Writing for Others, Writing for Ourselves: Telling Stories in an Age of Blogging
Rowman & Littlefield Publishers, Inc.
Recently, I promised myself I was going to change my ways, spending more time writing than reading books about writing. My collection of writing books spans several shelves, I think it's safe to say (considering they're peppered throughout my house and I've never seen them all together). Most of them are great, useful books. I could learn a lot if I found time to actually read them, then – the hard part – put the new ideas to use.
The problem is I buy too many. Some can't resist alcohol, others drugs, but for me, it's books. My collection ranges from fiction to nonfiction, books about fiction, books about nonfiction, books about books, books about writing and there's probably a book about books about writing in there somewhere. I certainly wouldn't be surprised.
Second, when I pick one off the shelf I feel a certain stab of guilt knowing I'm spending precious writing time reading about writing when I could be writing. And maybe that's a little irrational, but that's also a whole lot me. I am, after all, a recovering Catholic. I do guilt really well.
However… The reason we have rules in the first place is to find exceptions. When I saw an ad for Jerry Lanson's book about writing in relation to blogging, and writing alongside the age of blogging, my heart went ZING! Three of my favorite things: writing, blogging and reading about writing about blogging, that's a little hard to resist.
From the title I wasn't sure precisely what I'd find inside. I knew it would be good, considering it's written by one of a group of journalists who won the Pulitzer Prize for journalism when he was working at the San Jose Mercury News. But in the five years I've been blogging I've read an awful lot of negative opinions about bloggers, comparing us unfavorably with "real writers," or "real journalists." I'm a little raw, still, from a few rather scathing arguments I've had with book critics, and those were at least five years ago. Though the title implied a positive image of bloggers, there was still a little room for doubt.
And was I ever relieved my first impression was right. It could hardly be more supportive of writers of all stripes, including bloggers.
My blog serves as a very big part of my resumé, along with my published reviews, now defunct columns and other writings. It's helped me get a decent string of credentials, and several writing gigs. For most of that time my writing was free; no one paid me to write about books, promote authors or tell the world embarrassing things about myself. Then, one day, I got my first paycheck for my work. I was a professional. Suddenly all those unpaid years became absolutely worth it.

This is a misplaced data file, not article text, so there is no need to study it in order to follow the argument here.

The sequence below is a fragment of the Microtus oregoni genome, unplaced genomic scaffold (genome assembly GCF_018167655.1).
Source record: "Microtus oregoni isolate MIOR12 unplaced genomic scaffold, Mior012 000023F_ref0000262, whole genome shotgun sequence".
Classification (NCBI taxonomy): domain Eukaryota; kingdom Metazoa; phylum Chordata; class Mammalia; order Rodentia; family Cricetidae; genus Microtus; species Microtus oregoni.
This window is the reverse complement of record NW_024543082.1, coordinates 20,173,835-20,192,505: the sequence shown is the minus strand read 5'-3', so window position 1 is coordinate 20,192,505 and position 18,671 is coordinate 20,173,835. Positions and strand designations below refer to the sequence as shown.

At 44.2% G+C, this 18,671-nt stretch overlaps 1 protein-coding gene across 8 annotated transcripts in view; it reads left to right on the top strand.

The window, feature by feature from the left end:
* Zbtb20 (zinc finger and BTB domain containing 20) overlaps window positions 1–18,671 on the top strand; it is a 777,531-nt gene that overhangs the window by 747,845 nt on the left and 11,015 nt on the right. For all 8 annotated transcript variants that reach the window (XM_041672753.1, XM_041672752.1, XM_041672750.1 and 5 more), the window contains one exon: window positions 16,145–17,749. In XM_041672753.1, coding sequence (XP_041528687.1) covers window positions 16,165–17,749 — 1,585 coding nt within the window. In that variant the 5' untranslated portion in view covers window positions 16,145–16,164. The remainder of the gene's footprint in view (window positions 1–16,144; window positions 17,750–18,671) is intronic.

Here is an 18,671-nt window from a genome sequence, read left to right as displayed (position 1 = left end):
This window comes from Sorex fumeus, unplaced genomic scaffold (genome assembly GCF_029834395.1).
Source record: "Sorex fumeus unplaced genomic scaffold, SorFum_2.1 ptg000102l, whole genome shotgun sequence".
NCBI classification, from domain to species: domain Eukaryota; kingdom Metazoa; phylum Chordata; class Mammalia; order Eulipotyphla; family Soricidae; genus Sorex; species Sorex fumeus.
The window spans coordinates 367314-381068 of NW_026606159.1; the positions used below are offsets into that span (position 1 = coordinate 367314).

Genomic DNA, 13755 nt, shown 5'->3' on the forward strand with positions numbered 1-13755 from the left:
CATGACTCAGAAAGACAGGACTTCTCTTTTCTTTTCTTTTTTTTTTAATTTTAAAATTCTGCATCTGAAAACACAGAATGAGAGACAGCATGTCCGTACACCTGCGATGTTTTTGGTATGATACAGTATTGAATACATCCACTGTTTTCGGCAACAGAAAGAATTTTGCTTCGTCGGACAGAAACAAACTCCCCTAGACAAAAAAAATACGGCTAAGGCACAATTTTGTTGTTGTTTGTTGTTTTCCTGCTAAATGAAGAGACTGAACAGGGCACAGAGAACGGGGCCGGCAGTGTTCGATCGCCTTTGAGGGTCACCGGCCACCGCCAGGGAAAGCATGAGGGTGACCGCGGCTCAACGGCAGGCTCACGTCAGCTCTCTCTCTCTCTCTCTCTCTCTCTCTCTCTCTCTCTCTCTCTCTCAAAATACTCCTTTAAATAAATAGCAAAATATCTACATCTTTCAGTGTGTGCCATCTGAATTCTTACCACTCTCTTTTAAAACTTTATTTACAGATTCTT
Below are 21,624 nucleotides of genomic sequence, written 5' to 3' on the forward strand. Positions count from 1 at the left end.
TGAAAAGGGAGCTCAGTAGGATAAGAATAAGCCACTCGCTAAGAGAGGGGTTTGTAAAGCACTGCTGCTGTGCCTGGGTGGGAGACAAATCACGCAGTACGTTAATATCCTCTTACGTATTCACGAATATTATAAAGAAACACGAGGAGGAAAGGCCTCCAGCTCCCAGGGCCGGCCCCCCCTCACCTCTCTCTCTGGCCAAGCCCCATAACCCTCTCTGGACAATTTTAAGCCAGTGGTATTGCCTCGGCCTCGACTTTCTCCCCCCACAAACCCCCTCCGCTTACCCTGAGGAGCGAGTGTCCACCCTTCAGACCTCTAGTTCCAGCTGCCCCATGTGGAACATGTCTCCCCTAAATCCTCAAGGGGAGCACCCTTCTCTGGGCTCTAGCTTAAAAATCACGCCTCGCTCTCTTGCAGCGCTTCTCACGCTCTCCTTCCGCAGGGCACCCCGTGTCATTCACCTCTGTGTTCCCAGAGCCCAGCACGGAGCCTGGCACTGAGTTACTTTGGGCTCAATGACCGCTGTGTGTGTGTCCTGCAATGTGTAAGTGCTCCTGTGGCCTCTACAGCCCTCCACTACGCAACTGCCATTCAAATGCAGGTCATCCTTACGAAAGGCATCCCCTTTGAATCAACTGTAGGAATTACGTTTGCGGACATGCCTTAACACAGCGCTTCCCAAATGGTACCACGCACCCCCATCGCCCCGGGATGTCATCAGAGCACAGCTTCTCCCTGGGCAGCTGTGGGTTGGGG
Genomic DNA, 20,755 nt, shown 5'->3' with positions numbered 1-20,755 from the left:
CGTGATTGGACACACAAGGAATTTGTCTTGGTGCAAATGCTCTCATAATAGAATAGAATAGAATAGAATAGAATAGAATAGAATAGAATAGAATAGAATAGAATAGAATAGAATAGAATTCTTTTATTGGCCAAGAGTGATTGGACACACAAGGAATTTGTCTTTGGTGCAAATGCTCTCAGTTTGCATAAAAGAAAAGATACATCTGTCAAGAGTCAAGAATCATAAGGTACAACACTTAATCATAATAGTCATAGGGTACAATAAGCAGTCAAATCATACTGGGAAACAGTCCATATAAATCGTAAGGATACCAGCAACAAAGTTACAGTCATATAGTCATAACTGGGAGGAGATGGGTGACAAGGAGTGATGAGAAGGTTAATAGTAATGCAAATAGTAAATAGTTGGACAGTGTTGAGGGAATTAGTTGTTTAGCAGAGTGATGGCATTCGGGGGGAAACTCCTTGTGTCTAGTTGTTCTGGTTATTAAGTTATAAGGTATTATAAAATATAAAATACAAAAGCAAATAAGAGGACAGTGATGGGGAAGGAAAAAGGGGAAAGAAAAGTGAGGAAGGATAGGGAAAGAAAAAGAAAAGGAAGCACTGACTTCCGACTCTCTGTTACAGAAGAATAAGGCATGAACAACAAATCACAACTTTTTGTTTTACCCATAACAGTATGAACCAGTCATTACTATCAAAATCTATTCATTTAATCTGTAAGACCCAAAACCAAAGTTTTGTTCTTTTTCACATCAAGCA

Journalism complements the sort of writing bloggers do. The two styles can be very similar, if done well. Basically, the content of the book centers on good writing in general: how to focus your topic, how to find stories (posts, in the case of bloggers), how to conduct interviews, draft and find your own niche.
Because good writing is good writing, Lanson didn't have to tailor his book to bloggers and journalists separately. When applicable he addresses blogging specifically, but in general not. The book is about skills: which are essential and how to develop them, crucial lessons all writers must have in order write effectively.
I found his attitude blogging is a worthy endeavor impressive, stating its discipline can help anyone become a better writer. While being a journalist may have a better reputation, writing, like any skill, is learned and perfected by doing. The author realizes this, giving due respect to those who return to the keyboard regularly, plugging away, whether novelist, blogger or any other sort of writer. He never talks down to writers of any genre, never pulls rank. I find that refreshingly generous.
Each chapter of Lanson's book discusses a different skill set every writer should employ. He uses personal examples, including bits of his writing, to help illustrate each subject. Finally, and this I found a huge help, he ends each chapter with thought-provoking questions and exercises designed to help any writer, experienced or novice, practice the material.
The goal is to help writers think, to draw their attention to things they may not know or have forgotten. It's like taking mini-courses in writing without the cost, and at your own pace. The book isn't all theory; it gives concrete advice on how to improve, lists of what good writing is, suggesting the reader look critically at his or her own writing. It's written in a friendly, upbeat but honest style. This is no textbook. Rather, it's a useful, approachable read.
I'll return to this book from time to time, especially on days I need the lift. Writing is a solitary affair, and unless you're surrounded by others like you it can be difficult to find someone who understands. Writing for Others, Writing for Yourself is a motivational read. If you frequently experience the dreaded writer's block you can turn to the exercises and work on one of them. I'd be surprised if any writer didn't find that useful, if it didn't help turn a bad writing day around.
As an all-around, concise book about writing, I cannot recommend this book highly enough. It isn't the longest book I've read on the subject but it is among the most useful. A truly worthwhile way to spend precious reading time without ever feeling you've wasted even a moment.
His other books: